Back in January this year, AMD officially unveiled the Ryzen 7 5800X3D, a processor that we later reviewed in April of the same year. As potent as its performance is, the CPU lacks any overclocking ability, a drawback that the brand said would not be present with its next-generation V-Cache products, currently referred to as the Ryzen 7000X3D lineup.

But while the Ryzen 7000X3D series may receive the overclocking benefit, a fresh batch of rumours is now suggesting that AMD could limit the number of cores to just 6-cores and 8-cores configurations. Further, the same source seems to suggest that those SKUs, whatever they may be, will only support DDR5-4800 memory. Beyond the two, there is no word as to whether or not there will be 3D V-Cache CPUs with higher core counts coming down the road.

(Image source: biliBili via Videocardz.)

Speaking of timelines, the same source also mentions that AMD could launch the Ryzen 7000X3D CPU series during the second half of 2023.

On another unrelated note and besides the Ryzen 7000X3D, the same source also briefly mentioned that Intel also plans on launching a Raptor Lake refresh within that same launch window. These CPUs will be essentially be running with between 100MHz and 200MHz than what the current 13th generation Raptor Lake CPUs operate at, although the latter option sounds a lot like the Core i9-13900KS that Intel announced during its Technology Tour in September.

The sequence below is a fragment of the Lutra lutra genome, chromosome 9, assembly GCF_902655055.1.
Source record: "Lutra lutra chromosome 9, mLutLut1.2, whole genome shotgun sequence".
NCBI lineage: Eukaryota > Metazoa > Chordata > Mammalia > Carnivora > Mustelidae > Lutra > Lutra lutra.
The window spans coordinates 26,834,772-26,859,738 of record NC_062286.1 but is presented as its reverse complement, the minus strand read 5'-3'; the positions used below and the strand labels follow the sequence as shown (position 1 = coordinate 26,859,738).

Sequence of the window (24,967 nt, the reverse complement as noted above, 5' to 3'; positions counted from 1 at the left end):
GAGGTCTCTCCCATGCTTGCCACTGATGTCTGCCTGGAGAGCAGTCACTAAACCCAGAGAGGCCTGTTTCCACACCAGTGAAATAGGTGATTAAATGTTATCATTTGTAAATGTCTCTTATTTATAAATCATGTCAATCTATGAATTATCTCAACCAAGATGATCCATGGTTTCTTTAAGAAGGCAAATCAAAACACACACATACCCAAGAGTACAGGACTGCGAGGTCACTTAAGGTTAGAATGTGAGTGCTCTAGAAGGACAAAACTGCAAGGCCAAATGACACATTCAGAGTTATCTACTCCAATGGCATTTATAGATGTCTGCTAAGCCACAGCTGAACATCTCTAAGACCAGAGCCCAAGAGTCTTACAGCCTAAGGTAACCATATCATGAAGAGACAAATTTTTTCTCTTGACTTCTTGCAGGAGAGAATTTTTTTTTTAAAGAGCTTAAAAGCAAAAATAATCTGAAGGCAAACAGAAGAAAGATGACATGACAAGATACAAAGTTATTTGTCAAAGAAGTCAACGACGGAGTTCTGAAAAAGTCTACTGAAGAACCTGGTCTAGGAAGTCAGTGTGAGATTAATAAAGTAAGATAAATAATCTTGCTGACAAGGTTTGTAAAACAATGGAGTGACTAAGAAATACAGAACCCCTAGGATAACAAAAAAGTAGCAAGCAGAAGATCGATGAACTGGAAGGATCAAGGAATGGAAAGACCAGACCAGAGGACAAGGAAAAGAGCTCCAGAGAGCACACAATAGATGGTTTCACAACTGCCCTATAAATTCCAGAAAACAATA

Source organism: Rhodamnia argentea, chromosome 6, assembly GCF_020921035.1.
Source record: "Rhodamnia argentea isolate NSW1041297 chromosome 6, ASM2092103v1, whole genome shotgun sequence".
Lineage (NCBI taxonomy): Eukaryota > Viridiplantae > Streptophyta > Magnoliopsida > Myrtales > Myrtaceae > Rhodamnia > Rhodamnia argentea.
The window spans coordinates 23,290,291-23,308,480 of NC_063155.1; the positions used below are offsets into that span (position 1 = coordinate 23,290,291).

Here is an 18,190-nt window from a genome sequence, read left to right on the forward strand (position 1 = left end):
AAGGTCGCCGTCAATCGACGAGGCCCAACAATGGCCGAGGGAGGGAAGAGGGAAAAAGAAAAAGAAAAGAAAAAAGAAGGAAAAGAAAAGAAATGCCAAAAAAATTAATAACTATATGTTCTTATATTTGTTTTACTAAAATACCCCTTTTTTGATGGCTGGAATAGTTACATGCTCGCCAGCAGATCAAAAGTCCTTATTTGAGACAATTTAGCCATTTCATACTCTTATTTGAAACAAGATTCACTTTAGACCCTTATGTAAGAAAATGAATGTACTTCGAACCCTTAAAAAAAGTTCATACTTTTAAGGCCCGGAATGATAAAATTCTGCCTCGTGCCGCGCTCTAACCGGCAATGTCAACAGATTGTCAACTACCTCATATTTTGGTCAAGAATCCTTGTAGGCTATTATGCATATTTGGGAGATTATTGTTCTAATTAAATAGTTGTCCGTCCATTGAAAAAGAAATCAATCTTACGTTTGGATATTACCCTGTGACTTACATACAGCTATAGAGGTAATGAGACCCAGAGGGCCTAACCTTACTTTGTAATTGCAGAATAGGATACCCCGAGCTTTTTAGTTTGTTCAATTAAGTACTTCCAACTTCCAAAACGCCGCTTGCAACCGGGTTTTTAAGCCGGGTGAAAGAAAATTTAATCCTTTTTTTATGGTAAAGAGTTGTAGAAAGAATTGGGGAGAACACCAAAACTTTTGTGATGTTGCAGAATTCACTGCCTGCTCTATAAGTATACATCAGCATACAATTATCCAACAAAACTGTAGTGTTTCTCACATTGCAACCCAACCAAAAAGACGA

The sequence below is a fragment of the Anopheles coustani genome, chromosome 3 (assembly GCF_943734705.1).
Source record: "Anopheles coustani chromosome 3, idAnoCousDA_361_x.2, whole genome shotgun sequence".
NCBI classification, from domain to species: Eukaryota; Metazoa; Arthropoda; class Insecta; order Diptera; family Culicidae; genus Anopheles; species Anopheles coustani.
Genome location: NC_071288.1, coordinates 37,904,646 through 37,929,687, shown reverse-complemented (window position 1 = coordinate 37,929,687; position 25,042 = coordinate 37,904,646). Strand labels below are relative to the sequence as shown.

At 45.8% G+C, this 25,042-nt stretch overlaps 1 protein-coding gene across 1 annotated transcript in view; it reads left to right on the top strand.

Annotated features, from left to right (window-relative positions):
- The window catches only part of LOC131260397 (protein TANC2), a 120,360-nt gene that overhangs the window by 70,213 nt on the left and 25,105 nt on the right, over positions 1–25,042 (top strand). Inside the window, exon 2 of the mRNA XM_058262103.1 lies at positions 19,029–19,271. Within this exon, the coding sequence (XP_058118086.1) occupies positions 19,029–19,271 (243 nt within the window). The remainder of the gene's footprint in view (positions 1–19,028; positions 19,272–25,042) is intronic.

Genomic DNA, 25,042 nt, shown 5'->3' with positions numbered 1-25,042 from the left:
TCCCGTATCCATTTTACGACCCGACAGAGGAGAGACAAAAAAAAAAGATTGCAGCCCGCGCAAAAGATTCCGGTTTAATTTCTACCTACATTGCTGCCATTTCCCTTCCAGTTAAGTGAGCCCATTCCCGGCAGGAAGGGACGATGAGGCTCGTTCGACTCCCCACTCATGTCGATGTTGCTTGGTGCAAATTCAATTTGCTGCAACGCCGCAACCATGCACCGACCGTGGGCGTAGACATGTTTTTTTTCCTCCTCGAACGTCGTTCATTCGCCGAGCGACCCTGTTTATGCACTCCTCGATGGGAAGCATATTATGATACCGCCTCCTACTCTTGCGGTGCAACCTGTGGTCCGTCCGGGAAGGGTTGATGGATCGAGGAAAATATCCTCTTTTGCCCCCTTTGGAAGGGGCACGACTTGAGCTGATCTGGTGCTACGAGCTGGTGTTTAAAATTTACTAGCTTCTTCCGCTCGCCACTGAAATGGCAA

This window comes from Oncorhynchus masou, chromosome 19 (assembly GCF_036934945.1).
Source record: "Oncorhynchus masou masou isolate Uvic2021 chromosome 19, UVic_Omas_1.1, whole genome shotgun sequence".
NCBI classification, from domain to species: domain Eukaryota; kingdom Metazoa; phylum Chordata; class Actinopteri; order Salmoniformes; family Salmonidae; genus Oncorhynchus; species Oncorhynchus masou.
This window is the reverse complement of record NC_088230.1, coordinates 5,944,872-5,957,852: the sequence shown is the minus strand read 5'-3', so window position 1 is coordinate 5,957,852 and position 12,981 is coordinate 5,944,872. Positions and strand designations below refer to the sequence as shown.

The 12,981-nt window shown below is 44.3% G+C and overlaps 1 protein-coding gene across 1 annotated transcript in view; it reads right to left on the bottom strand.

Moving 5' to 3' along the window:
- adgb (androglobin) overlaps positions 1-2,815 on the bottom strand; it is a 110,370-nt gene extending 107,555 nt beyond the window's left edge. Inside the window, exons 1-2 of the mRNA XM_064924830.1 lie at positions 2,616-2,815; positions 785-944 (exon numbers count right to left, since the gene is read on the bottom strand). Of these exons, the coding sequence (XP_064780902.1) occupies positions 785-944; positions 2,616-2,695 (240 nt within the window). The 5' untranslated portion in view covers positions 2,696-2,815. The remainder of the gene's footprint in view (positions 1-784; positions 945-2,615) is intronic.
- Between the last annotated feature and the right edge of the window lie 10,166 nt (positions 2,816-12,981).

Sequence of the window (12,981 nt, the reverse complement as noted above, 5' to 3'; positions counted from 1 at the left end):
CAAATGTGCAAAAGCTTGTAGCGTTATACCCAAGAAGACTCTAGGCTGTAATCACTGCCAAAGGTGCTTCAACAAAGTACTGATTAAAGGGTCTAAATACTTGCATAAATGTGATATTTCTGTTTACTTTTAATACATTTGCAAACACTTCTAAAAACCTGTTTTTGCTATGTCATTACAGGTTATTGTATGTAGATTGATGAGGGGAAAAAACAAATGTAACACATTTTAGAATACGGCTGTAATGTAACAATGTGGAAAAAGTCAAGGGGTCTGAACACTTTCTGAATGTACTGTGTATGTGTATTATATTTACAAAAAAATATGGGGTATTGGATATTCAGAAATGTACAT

(Image source: biliBili via Videocardz.)

To quickly recap, the 13900KS is basically a souped version of Intel’s current flagship tier CPU, the 13900K, and will run on house hand-picked, pre-binner cores that the chipmaker deems to offer the best power and operating efficiency. In terms of performance, Intel says that the CPU will run at 6GHz out of the box and, if it is anything like the 12900KS, will run on two P-Cores instead of one.

Again, everything about the Ryzen 7000X3D and Raptor Lake refresh CPUs are just rumours, so do take this news with the usual consumption of sodium.

(Source: BiliBili [1] [2], Videocardz)

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